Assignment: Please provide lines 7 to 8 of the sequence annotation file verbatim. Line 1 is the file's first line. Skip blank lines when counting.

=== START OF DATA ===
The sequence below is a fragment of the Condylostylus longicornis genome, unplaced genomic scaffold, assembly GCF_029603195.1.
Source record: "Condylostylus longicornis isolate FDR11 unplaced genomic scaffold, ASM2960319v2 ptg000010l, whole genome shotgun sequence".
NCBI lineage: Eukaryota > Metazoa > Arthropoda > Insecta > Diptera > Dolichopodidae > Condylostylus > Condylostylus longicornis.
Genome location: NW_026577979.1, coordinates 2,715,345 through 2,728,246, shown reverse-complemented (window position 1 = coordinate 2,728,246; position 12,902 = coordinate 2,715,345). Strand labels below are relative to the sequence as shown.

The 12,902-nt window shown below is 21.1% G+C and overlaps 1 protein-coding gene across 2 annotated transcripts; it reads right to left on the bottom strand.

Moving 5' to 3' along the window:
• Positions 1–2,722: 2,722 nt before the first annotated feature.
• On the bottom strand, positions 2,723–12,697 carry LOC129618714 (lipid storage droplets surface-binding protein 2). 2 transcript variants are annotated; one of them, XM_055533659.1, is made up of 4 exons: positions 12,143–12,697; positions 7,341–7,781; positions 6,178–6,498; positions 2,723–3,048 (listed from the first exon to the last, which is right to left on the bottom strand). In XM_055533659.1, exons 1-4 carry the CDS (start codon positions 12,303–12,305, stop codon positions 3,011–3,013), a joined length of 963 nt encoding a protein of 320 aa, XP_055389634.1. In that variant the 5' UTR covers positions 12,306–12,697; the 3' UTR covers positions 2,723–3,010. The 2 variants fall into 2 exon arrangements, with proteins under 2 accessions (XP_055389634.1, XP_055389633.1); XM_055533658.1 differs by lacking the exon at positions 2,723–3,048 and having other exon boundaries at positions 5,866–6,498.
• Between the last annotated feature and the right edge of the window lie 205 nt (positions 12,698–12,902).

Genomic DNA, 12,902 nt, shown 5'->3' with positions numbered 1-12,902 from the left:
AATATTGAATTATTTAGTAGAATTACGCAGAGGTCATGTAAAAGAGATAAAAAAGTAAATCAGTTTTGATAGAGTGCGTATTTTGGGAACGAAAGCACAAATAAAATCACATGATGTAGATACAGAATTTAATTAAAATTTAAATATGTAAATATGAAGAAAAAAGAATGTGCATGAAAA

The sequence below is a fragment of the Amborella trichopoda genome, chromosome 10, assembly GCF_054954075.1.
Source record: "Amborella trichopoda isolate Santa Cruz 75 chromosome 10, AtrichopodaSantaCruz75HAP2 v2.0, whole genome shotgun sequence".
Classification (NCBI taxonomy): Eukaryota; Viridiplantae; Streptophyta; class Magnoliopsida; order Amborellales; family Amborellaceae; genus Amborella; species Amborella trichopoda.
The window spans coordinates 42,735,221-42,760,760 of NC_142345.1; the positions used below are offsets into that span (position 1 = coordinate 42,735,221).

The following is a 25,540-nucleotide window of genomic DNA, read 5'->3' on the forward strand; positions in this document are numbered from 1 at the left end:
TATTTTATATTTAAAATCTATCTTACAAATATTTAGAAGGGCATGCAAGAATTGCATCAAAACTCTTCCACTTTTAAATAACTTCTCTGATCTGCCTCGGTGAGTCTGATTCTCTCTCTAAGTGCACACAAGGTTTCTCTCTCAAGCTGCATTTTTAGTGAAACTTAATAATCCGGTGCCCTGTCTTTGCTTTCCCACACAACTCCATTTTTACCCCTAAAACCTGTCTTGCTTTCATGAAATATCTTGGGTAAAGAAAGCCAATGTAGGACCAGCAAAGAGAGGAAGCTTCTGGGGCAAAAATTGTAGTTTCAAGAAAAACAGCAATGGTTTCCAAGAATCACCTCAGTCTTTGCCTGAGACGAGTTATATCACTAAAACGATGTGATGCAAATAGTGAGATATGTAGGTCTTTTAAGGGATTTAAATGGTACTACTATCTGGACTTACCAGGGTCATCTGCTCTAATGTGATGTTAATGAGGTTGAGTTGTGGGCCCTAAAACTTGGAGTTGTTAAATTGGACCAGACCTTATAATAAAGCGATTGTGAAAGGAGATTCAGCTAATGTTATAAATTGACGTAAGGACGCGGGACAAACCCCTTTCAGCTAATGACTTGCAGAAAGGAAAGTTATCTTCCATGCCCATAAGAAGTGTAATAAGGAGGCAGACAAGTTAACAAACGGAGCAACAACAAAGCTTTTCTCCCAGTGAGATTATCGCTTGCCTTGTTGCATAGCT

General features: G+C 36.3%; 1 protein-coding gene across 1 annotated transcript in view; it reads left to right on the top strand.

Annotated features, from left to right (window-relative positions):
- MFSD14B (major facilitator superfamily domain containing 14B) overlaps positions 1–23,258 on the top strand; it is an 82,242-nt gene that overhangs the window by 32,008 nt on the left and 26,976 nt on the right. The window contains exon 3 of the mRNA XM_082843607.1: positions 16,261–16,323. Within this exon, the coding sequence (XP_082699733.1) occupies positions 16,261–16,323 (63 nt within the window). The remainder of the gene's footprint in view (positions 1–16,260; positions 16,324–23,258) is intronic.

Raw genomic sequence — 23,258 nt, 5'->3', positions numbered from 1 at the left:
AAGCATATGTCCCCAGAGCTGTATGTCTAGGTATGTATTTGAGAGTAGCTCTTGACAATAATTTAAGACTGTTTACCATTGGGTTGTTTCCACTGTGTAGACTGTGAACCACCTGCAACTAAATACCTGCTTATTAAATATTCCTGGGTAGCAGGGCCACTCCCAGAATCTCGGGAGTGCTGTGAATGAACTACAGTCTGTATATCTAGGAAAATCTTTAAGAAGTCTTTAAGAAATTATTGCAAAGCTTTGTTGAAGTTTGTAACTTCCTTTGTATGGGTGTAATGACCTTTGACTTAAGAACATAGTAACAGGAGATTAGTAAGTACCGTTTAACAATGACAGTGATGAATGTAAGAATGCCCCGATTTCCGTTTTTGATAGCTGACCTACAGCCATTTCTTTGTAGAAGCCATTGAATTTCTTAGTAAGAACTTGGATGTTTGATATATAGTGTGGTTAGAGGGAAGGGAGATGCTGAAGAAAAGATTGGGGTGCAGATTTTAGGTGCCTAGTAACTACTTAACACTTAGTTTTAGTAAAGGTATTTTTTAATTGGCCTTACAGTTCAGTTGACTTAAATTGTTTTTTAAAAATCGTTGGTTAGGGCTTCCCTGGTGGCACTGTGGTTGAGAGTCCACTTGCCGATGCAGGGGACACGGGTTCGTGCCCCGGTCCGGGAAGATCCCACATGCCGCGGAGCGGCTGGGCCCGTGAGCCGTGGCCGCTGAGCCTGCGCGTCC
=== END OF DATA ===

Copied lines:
• Positions 1–2,722: 2,722 nt before the first annotated feature.
• On the bottom strand, positions 2,723–12,697 carry LOC129618714 (lipid storage droplets surface-binding protein 2). 2 transcript variants are annotated; one of them, XM_055533659.1, is made up of 4 exons: positions 12,143–12,697; positions 7,341–7,781; positions 6,178–6,498; positions 2,723–3,048 (listed from the first exon to the last, which is right to left on the bottom strand). In XM_055533659.1, exons 1-4 carry the CDS (start codon positions 12,303–12,305, stop codon positions 3,011–3,013), a joined length of 963 nt encoding a protein of 320 aa, XP_055389634.1. In that variant the 5' UTR covers positions 12,306–12,697; the 3' UTR covers positions 2,723–3,010. The 2 variants fall into 2 exon arrangements, with proteins under 2 accessions (XP_055389634.1, XP_055389633.1); XM_055533658.1 differs by lacking the exon at positions 2,723–3,048 and having other exon boundaries at positions 5,866–6,498.